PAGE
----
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|Written by||Clark Haas|
|Voices of||Richard Cotting|
|Theme music composer||Paul Horn|
|Country of origin||United States|
|No. of episodes||52|
|Running time||4 minutes|
|Production company(s)||Cambria Productions|
|Original release||March 9, 1959 – 1960|
Clutch Cargo was an American animated television series produced by Cambria Productions and syndicated beginning on March 9, 1959. The series was notable for its very limited animation yet imaginative stories; it was a surprise hit at the time, and could be seen on 65 stations nationwide in 1960.
The stories centered on adventurer Clutch Cargo, who was sent around the world on dangerous assignments. Accompanying him on the assignments were his young ward Spinner and his pet dachshund Paddlefoot. Live-action footage was used, as well, of a 1929 Bellanca C-27 Airbus; series creator Clark Haas was previously a jet pilot. Episodes were produced and then serialized in five five-minute chapters each. The first four chapters ended in cliffhangers, with the fifth chapter concluding the adventure. Haas explained that the show was formatted this way so that "the stations can run one a day on weekdays, then recap the whole for a half-hour Saturday show."
The show was the first to use the "Syncro-Vox" optical printing system because of budgetary limitations and the pressure to create animation within a tight time frame. Syncro-Vox was invented by Edwin Gillette, television cameraman and partner in Cambria Studios, as a means of superimposing real human mouths on the faces of animals for the popular "talking animal" commercials of the 1950s. Clutch Cargo employed the Syncro-Vox technique by superimposing live-action human lips over limited-motion animation or even motionless animation cels.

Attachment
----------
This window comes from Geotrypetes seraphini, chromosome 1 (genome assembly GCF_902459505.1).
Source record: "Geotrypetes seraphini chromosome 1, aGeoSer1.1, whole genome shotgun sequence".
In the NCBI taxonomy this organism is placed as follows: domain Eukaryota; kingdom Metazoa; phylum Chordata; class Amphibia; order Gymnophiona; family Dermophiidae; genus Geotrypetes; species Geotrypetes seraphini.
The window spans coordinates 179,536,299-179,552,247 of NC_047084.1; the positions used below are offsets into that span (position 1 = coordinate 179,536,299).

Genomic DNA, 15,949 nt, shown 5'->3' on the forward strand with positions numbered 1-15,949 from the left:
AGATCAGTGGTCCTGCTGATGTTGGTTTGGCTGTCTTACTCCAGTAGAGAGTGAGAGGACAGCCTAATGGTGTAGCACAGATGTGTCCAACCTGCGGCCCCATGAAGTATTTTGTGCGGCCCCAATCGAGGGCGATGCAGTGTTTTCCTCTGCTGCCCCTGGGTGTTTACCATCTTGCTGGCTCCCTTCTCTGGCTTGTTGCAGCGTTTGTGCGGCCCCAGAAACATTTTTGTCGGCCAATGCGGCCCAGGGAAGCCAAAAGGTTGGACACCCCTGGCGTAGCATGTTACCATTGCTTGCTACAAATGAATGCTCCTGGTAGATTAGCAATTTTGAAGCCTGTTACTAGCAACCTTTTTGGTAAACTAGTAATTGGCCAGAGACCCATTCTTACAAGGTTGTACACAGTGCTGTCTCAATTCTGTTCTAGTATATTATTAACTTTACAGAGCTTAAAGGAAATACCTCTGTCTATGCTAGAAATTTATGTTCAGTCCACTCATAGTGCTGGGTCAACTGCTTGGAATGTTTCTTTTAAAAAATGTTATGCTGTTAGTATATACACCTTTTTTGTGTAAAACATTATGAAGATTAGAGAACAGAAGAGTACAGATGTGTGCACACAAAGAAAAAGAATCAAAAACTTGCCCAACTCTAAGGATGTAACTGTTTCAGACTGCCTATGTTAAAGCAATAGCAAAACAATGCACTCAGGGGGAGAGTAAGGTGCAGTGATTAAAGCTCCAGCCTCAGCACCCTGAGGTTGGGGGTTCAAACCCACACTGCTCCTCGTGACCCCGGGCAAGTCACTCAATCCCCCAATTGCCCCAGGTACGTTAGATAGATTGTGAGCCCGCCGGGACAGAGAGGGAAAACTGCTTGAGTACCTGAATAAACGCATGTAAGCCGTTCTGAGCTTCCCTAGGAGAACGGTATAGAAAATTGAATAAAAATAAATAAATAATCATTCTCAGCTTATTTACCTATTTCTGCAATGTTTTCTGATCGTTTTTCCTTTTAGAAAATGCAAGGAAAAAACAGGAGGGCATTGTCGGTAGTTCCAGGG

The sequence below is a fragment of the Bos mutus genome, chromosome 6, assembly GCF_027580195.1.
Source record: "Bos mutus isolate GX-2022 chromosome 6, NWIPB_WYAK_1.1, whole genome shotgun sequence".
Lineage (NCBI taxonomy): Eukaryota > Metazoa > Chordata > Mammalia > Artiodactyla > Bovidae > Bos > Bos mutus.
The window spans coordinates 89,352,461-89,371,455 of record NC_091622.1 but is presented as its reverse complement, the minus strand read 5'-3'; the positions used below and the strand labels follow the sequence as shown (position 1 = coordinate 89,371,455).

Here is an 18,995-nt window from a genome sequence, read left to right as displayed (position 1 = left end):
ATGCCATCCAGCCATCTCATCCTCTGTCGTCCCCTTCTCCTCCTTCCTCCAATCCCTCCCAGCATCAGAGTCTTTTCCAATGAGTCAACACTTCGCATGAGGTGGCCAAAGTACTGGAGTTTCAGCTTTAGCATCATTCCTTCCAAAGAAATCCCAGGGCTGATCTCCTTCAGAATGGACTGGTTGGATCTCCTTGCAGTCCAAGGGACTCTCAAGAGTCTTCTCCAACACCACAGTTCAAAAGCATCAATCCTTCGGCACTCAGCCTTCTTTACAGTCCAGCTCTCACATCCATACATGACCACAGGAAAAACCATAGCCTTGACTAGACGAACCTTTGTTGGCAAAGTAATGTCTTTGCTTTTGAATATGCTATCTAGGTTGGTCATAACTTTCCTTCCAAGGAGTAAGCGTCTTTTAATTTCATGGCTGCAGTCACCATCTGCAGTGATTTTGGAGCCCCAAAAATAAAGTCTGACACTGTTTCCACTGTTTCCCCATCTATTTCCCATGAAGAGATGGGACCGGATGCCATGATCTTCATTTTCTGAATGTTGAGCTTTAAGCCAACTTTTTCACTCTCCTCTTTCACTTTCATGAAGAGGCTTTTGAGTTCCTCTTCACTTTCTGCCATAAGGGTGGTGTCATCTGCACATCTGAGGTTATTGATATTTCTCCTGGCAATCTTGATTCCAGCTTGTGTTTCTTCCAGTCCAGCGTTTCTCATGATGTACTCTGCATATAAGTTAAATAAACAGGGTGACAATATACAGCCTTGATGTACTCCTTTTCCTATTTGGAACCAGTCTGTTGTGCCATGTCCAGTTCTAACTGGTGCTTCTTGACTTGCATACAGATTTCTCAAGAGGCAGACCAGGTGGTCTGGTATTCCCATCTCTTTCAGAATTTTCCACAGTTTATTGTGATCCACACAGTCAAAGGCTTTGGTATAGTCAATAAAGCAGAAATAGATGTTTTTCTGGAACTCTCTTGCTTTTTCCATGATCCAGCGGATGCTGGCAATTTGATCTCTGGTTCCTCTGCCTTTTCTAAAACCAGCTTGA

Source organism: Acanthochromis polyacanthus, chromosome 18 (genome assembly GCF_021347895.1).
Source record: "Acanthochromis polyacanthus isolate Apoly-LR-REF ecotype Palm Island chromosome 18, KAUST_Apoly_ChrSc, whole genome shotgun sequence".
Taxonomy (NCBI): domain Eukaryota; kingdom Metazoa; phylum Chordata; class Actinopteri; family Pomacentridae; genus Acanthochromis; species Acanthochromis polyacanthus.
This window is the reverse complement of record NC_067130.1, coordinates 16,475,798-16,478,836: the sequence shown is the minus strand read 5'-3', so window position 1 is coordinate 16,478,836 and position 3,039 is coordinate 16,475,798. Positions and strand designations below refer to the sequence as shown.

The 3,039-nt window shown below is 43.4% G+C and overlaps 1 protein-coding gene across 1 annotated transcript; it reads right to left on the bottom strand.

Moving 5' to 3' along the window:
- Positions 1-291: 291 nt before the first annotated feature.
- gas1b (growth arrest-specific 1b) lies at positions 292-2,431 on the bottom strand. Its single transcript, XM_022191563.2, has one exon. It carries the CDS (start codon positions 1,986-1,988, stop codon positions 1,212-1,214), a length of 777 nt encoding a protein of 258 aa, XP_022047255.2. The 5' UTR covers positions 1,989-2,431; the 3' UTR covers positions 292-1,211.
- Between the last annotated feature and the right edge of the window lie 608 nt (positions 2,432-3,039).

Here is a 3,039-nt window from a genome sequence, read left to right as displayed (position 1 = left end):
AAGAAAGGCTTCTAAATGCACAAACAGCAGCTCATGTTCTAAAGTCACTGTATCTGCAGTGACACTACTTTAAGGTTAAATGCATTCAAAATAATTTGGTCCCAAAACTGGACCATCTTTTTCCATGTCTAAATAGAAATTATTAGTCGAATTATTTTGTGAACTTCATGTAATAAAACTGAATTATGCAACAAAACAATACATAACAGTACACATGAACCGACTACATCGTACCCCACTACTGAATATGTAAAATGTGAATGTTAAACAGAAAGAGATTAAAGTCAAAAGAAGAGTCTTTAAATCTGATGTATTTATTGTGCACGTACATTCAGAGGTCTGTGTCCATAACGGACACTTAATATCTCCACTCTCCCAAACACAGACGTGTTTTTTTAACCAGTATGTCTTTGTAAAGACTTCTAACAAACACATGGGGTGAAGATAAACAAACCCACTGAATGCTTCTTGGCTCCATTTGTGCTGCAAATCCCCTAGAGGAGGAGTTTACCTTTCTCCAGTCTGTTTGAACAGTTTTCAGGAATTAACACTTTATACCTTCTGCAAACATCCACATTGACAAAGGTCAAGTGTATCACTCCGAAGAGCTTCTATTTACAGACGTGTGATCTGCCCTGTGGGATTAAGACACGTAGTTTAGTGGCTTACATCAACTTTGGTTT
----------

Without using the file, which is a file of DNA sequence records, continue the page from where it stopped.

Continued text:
To further cut costs, Gillette and special-effects man Scotty Tomany supplemented Syncro-Vox with other tricks to save time and money. Haas explained, "We are not making animated cartoons. We are photographing 'motorized movement' and—the biggest trick of all—combining it with live action…. Footage that Disney does for $250,000 we do for $18,000." Gillette and Tomany simulated action in the real-time movement either with the camera or within the cel itself. Other live-action shots were superimposed as a means of adding a certain degree of realism and to keep production costs down. For example, footage of real smoke was used for explosions. Traditional animation was also employed in the series on occasion.
The musical soundtrack to Clutch Cargo was also limited. Jazz musician Paul Horn provided a score using bongos, a vibraphone, and a flute.
In 1996, a live music venue named after the series, Clutch Cargo's, opened in Pontiac, Michigan. In 2013, Clutch Cargo was featured on TruTV Presents: World's Dumbest where it placed #19 on the show's countdown of dumbest TV shows.
|DVD name||Episodes||Release date||Additional information|
|Volume 1||26||March 22, 2005||
|Volume 2||26||March 22, 2005||
|Episode and Title|
- "Don't believe your eyes! How 'Clutch Cargo' cuts corners as a television comic strip", TV Guide, December 24, 1960, pp. 28–29.
- Erickson, Hal. Syndicated Television; The First Forty Years, 1947–1987. p. 119. ISBN 0-7864-1198-8
- Terrace, Vincent. Encyclopedia of Television Series, Pilots and Specials, 1937–1973. New York, New York Zoetrope. 1986. pp. 96–97. ISBN 0-918432-69-3
- Jack and Jill magazine, Feb. 1961 issue, 6-page Clutch Cargo comic strip.
- Outré magazine #5.